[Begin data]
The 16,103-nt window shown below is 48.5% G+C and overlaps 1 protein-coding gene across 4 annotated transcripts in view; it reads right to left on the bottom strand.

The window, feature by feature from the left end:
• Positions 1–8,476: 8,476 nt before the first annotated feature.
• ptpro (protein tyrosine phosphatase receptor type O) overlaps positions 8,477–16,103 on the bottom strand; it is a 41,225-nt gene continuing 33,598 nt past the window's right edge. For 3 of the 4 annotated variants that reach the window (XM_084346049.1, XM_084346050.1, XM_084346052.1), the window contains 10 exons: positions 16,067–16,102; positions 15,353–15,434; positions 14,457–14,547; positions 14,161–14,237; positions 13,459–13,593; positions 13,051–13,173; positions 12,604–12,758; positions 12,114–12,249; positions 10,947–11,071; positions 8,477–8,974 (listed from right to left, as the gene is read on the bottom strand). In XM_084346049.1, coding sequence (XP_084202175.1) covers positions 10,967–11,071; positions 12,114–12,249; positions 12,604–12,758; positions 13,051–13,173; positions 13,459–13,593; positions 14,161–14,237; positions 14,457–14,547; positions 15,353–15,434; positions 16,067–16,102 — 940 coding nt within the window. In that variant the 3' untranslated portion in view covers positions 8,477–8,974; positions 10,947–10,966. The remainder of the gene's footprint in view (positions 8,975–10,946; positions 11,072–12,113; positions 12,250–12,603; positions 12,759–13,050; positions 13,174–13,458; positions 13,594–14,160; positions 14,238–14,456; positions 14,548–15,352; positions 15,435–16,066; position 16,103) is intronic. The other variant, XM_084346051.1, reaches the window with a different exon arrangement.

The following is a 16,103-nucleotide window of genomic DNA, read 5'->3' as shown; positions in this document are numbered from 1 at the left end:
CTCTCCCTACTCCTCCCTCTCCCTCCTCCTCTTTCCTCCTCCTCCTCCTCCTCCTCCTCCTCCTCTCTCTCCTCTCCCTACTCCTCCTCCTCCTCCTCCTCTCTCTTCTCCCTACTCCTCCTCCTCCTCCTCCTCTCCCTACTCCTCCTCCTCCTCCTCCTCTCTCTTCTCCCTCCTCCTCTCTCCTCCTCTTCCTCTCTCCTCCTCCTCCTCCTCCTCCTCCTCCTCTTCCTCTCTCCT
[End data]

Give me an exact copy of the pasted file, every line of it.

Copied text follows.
The 16,103-nt window shown below is 48.5% G+C and overlaps 1 protein-coding gene across 4 annotated transcripts in view; it reads right to left on the bottom strand.

The window, feature by feature from the left end:
• Positions 1–8,476: 8,476 nt before the first annotated feature.
• ptpro (protein tyrosine phosphatase receptor type O) overlaps positions 8,477–16,103 on the bottom strand; it is a 41,225-nt gene continuing 33,598 nt past the window's right edge. For 3 of the 4 annotated variants that reach the window (XM_084346049.1, XM_084346050.1, XM_084346052.1), the window contains 10 exons: positions 16,067–16,102; positions 15,353–15,434; positions 14,457–14,547; positions 14,161–14,237; positions 13,459–13,593; positions 13,051–13,173; positions 12,604–12,758; positions 12,114–12,249; positions 10,947–11,071; positions 8,477–8,974 (listed from right to left, as the gene is read on the bottom strand). In XM_084346049.1, coding sequence (XP_084202175.1) covers positions 10,967–11,071; positions 12,114–12,249; positions 12,604–12,758; positions 13,051–13,173; positions 13,459–13,593; positions 14,161–14,237; positions 14,457–14,547; positions 15,353–15,434; positions 16,067–16,102 — 940 coding nt within the window. In that variant the 3' untranslated portion in view covers positions 8,477–8,974; positions 10,947–10,966. The remainder of the gene's footprint in view (positions 8,975–10,946; positions 11,072–12,113; positions 12,250–12,603; positions 12,759–13,050; positions 13,174–13,458; positions 13,594–14,160; positions 14,238–14,456; positions 14,548–15,352; positions 15,435–16,066; position 16,103) is intronic. The other variant, XM_084346051.1, reaches the window with a different exon arrangement.

The following is a 16,103-nucleotide window of genomic DNA, read 5'->3' as shown; positions in this document are numbered from 1 at the left end:
CTCTCCCTACTCCTCCCTCTCCCTCCTCCTCTTTCCTCCTCCTCCTCCTCCTCCTCCTCCTCCTCTCTCTCCTCTCCCTACTCCTCCTCCTCCTCCTCCTCTCTCTTCTCCCTACTCCTCCTCCTCCTCCTCCTCTCCCTACTCCTCCTCCTCCTCCTCCTCTCTCTTCTCCCTCCTCCTCTCTCCTCCTCTTCCTCTCTCCTCCTCCTCCTCCTCCTCCTCCTCCTCTTCCTCTCTCCT